I found it particularly poignant this week in the Commons as two new MPs were inducted into the Chamber, to swear their respective oaths of allegiance.
Following two recent by-elections, Tracy Brabin was newly elected as MP for Batley and Spen, whilst Robert Courts was successfully elected in Witney.
The poignancy of seeing the new MPs sworn in stems from the people they were succeeding. Robert Courts took over from David Cameron, our former Prime Minister and someone who, in my view, was extremely gifted in the day to day discharging of his duties.
When I was fortunate enough to spend time with David Cameron, I found him unflappable in the face of the awesome pressure of the premiership.
Meanwhile, Tracy Brabin succeeded Jo Cox, a passionate campaigning Labour MP and mother of two small children, brutally murdered in June.
Jo Cox was born and elected in the same year as me - 1974 and 2015 respectively - and I will never forget the special session of Parliament that we held in her honour, her children watching on from the public gallery.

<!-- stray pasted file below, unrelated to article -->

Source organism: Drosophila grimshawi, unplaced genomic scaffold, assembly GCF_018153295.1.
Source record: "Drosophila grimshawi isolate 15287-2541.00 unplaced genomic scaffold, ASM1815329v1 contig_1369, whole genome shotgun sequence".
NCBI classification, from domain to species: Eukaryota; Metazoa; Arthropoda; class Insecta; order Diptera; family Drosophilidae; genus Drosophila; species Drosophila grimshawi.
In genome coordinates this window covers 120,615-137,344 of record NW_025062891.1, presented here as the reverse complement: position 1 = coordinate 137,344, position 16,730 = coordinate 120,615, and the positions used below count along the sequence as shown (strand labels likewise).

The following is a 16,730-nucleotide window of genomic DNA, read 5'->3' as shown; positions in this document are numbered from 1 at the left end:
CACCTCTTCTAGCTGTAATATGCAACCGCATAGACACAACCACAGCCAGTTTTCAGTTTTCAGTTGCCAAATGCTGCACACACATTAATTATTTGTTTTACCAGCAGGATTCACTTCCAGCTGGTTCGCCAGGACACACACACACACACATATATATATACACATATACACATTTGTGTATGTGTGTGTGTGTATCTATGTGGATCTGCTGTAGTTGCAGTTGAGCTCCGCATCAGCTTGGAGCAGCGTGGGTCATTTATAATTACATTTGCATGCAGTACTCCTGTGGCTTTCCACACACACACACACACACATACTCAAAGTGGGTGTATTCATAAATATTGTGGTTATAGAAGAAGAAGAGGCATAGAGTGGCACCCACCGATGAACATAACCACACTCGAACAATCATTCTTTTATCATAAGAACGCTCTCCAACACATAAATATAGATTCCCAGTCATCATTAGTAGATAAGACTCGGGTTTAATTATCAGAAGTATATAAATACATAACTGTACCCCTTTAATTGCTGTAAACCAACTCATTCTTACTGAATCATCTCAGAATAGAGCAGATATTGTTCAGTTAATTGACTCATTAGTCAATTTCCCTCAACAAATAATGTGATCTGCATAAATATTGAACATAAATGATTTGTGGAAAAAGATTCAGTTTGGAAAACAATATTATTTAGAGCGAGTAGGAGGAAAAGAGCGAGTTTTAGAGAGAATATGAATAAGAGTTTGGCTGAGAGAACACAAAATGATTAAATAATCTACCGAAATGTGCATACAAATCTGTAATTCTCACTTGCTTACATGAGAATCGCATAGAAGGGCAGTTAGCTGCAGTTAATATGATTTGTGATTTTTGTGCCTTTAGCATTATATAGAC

What links these MPs? In one way or another, they bear the indelible mark of our recent history.
We know that David Cameron’s decision to resign was driven directly by the Brexit vote; we do not know if Jo Cox’s murder was in any way related to the referendum.
But we know that she was killed at the height of the campaign and it seems like only yesterday that I was arriving in Bures for a Brexit debate with my neighbour James Cleverly, MP for Braintree, only to find that all campaigning was off out of respect for Jo who had been slain that very afternoon.
Currently, almost every debate or session of questions to Ministers is dominated by Brexit – even the decision to expand Heathrow is set against the backdrop of ‘needing to show that we are open for business’.
In Parliament this week we have been preoccupied with filling Select Committee vacancies.
The hottest competition was to be elected to two new Committees inextricably linked to the result of the referendum: the Brexit Select Committee, and International Trade Select Committee.
As it happens, I put myself forward for neither and was honoured to be elected to the Work and Pensions Select Committee.
I entirely accept the result of the referendum and recognise the huge challenge we now have to make it work, but there is more to politics than Brexit.
We have a welfare state to reform, a task that will in itself be vital if we are to find within our ‘native’ labour force those workers who are willing and able to replace the foreign staff we need but no longer seem to want.
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